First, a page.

ABBA have postponed the release of new music until the second half of 2019.
Fans were ecstatic when the legendary pop quartet announced last April that they had reunited in the studio for the first time since they split in 1983, and they would be releasing two brand new songs.
The tracks, called I Still Have Faith In You and Don’t Shut Me Down, will be the group’s first new music in 35 years. They were recorded to accompany a tour where virtual reality avatars will perform their music.
“It was like time had stood still and we had only been away on a short holiday,” the group said in a statement, describing being back in the studio together as “an extremely joyful experience”.
But when Christmas arrived and no music emerged, the group’s Benny Andersson admitted that the songs had been delayed and would likely arrive at “the beginning of next year ” instead.
Now, a representative has told Variety that the songs have been pushed back yet again.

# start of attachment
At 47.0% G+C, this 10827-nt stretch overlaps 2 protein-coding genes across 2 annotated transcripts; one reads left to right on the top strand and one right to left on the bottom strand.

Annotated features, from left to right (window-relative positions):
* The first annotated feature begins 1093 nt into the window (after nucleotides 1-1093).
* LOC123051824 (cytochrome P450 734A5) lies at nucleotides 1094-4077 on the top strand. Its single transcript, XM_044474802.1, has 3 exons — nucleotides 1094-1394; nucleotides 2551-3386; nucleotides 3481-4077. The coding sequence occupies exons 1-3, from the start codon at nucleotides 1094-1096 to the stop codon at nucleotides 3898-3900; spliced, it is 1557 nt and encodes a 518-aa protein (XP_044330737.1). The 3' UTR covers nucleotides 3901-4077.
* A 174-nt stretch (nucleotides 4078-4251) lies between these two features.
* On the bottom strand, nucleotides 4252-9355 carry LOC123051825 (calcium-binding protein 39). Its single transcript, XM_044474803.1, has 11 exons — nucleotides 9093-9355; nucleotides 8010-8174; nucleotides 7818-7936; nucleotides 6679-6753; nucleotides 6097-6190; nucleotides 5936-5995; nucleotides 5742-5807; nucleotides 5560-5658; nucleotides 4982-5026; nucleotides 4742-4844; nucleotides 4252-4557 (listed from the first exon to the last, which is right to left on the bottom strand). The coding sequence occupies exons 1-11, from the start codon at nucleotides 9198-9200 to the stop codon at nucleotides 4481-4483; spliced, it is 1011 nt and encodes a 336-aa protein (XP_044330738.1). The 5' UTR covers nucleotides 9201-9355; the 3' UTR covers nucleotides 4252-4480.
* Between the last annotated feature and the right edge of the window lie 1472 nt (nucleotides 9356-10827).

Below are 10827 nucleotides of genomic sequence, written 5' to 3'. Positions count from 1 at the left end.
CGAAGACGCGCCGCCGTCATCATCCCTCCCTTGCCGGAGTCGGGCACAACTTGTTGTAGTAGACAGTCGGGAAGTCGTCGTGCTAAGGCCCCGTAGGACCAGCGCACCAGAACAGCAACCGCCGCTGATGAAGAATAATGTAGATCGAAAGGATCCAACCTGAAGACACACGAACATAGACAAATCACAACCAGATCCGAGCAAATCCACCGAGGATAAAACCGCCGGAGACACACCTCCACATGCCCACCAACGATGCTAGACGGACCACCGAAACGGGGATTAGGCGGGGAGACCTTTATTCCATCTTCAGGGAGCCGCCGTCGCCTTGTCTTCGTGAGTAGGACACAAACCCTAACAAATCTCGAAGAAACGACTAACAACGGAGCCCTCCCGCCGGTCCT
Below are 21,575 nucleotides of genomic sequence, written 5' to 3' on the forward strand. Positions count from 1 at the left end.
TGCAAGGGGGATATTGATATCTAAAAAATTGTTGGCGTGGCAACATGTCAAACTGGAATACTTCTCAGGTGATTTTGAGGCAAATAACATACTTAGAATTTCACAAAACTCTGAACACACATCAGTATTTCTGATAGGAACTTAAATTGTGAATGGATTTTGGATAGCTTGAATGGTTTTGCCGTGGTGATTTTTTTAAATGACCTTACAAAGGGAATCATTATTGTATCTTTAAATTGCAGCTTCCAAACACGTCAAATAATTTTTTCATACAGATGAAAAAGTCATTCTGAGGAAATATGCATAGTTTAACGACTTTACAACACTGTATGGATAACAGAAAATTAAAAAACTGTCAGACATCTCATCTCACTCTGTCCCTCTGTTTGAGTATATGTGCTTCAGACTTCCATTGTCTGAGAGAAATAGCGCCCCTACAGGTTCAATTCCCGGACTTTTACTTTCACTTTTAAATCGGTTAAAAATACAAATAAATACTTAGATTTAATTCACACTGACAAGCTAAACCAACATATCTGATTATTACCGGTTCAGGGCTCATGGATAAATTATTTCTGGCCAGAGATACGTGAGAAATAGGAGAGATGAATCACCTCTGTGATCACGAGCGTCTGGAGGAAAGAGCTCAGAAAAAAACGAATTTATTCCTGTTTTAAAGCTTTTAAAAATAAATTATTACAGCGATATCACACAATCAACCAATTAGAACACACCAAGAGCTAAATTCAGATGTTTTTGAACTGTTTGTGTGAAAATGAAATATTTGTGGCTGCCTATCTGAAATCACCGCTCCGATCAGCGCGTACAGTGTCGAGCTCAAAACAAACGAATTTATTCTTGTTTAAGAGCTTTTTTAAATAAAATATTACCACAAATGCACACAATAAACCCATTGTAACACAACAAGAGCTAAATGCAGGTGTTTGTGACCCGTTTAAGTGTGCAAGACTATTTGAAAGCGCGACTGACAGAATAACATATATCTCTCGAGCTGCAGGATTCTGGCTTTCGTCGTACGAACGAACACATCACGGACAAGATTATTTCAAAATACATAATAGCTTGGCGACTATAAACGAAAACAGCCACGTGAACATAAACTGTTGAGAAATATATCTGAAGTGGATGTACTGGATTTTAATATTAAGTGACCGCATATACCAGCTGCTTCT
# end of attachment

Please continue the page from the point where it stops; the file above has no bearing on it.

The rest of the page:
“No release before the summer,” they said. “Hopefully this fall.”
While no reason was provided, Benny Andersson hinted in a recent interview that legal complications had caused the delays, saying: “We are still trying to establish the agreement that needs to be done to be able to continue.”
While ABBA member Björn Ulvaeus confirmed last year that a live performance is “just not going to happen”, the group will appear as holograms for a new stage show as part of the upcoming ABBA Avatar Tour.
Agnetha, Björn, Benny and Anni-Frid will all be officially reuniting for what’s being described as a “new entertainment experience” involving virtual reality and artificial intelligence.
Music manager Simon Fuller said in a statement: “We are exploring a new technological world that will allow us to create new forms of entertainment and content we couldn’t have previously imagined.”
ABBA’s Benny added: “We’re inspired by the limitless possibilities of what the future holds and are loving being a part of creating something new and dramatic here. A time machine that captures the essence of who we were. And are.”